You’ve mentioned or you’ve touched on intellectual capital with the space programs, etc. You’re also involved in that side with student accommodation.

Yes, I think the students are our future and I think a lot of the international students who come from China, and India, and places like that to learn to integrate with the UK, and Europe for business reasons from that perspective. A lot of universities, 18 of the top 100 universities in the world are UK universities so that attraction is there. I think although the Pound has made some recovery, it’s still a lot cheaper than it used to be in real terms for overseas students to study. Although there was a slight drop of European students, European students only made-up of 6% so that fall in the European students has more than doubly made up by students from elsewhere in the world. From that perspective obviously investing in student accommodation, where you’d purchase a studio in one of the top university towns, which is also taken care of for you and it’s generating an 8% return. It makes sense for the investors and it’s a safe market, and they understand it.

And if you purchase it and you have a family member who might want to stay there one day, how does that work?

Yes, I think a lot of South Africans ask us those questions, particular at the beginning of last year, where the #Fees Must Fall campaign. What we say to them is that it’s a great idea to fix your expenses and your costs for the future. So, if you’ve got a 15 or 16-year-old child, and you’re not sure where they’re going to study. Go ahead and buy a student property in Liverpool or Sheffield, or in one of the other towns that we have and if they decide to study in Birmingham or London or wherever, at least you’ve got the income from those properties, which will cover the cost of wherever they stay in the UK. So, that’s the rationale and people do understand it. People for sure, if they do happen to pickup acceptance in the same town that they’ve purchased the property they can go and stay there but they would have to forego their rental income obviously. They would have to pay the community charge, which is understandable, for the services and communal areas and the fastest Wi-Fi in town. That’s all the things that students want to enjoy in a safe environment, with security.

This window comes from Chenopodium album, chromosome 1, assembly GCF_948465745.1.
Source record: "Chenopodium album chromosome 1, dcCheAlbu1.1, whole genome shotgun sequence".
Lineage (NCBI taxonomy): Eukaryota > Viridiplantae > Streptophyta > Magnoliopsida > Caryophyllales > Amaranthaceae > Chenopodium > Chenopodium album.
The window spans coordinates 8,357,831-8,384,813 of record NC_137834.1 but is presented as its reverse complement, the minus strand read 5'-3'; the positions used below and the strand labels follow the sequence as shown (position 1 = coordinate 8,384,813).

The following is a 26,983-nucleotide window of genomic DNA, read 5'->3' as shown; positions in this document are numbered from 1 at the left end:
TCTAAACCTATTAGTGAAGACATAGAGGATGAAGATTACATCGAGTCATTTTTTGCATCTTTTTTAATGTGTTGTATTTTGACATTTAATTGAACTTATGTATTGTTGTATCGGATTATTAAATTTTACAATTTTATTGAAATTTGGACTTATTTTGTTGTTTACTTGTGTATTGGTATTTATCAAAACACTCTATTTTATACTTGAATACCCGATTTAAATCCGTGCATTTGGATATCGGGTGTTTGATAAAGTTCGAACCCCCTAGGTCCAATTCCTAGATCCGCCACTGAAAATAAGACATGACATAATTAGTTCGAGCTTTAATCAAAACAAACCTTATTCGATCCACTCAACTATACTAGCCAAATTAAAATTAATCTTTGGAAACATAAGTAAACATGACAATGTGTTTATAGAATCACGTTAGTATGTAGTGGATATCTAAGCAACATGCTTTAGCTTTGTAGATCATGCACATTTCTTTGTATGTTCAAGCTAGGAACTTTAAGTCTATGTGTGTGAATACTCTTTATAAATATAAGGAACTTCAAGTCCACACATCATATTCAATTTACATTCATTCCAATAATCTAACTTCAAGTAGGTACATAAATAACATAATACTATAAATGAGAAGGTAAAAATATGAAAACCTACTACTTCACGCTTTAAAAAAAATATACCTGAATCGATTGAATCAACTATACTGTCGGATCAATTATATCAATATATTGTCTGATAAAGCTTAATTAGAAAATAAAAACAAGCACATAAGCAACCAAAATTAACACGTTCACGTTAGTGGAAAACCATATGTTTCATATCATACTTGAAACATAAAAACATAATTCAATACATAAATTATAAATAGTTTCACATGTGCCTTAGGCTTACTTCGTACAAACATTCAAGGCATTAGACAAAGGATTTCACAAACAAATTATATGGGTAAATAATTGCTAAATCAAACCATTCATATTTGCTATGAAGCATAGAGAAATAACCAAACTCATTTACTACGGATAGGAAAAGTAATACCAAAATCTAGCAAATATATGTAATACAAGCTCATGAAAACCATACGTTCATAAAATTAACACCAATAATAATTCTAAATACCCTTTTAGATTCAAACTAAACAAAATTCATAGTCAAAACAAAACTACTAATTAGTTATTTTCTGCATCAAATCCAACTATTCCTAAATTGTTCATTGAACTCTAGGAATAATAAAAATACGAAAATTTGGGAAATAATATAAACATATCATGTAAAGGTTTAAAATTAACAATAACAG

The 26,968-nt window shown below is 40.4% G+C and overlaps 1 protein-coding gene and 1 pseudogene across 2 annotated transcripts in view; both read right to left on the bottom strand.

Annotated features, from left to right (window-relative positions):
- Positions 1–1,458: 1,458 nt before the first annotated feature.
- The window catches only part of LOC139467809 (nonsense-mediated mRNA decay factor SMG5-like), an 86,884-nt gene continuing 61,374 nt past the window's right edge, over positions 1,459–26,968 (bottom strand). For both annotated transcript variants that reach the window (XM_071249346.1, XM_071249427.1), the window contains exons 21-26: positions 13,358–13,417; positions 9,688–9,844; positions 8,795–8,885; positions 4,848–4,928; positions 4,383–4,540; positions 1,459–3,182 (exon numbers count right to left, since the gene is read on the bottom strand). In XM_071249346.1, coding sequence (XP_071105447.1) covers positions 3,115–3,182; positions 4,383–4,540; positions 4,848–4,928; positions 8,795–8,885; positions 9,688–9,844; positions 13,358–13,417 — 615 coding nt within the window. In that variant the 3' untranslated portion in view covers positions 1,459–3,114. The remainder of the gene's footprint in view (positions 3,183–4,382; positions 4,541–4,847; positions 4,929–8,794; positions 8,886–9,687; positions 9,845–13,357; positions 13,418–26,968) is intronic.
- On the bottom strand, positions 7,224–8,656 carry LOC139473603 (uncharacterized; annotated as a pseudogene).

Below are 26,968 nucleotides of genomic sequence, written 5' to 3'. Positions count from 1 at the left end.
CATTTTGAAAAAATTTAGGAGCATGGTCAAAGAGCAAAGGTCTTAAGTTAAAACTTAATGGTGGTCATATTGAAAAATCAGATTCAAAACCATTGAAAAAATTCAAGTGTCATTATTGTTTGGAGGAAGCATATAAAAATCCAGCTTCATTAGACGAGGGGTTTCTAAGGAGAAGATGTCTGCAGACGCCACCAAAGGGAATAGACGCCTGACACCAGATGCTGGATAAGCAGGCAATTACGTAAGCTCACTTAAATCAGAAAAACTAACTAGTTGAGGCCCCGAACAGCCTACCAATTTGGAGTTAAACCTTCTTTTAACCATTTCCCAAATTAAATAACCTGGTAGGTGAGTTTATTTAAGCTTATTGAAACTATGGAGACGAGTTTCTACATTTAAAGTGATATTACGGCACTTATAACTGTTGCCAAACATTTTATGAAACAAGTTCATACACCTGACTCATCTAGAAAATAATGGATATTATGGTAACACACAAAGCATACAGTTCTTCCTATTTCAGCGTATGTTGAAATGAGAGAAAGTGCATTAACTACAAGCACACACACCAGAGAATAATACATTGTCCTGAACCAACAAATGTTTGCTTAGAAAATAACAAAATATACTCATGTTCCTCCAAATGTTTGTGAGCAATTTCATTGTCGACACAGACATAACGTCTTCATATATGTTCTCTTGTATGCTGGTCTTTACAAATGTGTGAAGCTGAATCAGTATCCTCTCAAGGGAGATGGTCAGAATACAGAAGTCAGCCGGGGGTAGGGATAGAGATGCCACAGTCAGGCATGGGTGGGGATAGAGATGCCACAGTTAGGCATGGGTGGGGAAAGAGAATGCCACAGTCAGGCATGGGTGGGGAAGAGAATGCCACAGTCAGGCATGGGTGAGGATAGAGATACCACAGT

So, those are two, very focussed areas that you look at and stories that South Africans can relate to?

Yes, definitely. We are a consultative business. We come out to SA every 3 months. We like meeting people face-to-face. I’m from SA. I have the plight and I do understand where people are coming from and we try and look for safe sectors where there’s steady income streams but also, we do cover some element of places where there’s high capital growth, like Manchester, outer-London, and Birmingham residential property where you could purchase it and generate returns between 5 – 6% but there’s more of an element of capital growth there. So, if you’re not looking for an income stream in retirement or not looking to fix your expenses for your kids. You’re looking more for a store of wealth, where you don’t need the income stream coming in. Professionals, such as solicitors or people in finance in SA in their 30s that are earning a lot of money prefer to purchase those types of properties so that they don’t have an extra tax burden but they know that in the future they’ve got a greater potential of capital growth with the extra jobs that are being created in these towns.

How long have you been doing this?

It’s almost 10 years now so, I think next year June it will be 10 years of One Touch and yes, it’s been a great journey.

Non-SA clients as well?

Yes, definitely. South Africans probably make up maybe 20%. UK residents probably another 50% and the rest is from elsewhere.

Read also: WEBINAR: Plug your retirement income gap with UK retirement homes

So, the UK guys also see the attraction of the high yields that are available in these particular pockets?

Yes, it’s also because they understand it. A lot of the investors are just every day people, like our audience. They’ve sent their kids to university and they’ve had to pay for the rent themselves so, they understand that. In the same token, they’re paying £1,200 pw for their great-grandparents or grandparents that’s in one of the retirement homes or care homes for dementia. So, because they understand the concept and they know it makes sense and that’s where they’ve got that comfort level so, South Africans can feel safe in the knowledge that it’s not only South Africans who are just going, ‘we’re investing in this because it sounds good.’ If the UK people, who have experienced it first hand, are doing it then it’s definitely something worth exploring further.

When are you next in SA?

Probably at the end of January, or beginning of February, we’re just trying to fix dates.

Aaran Kerkvliet is the MD of One Touch Investments.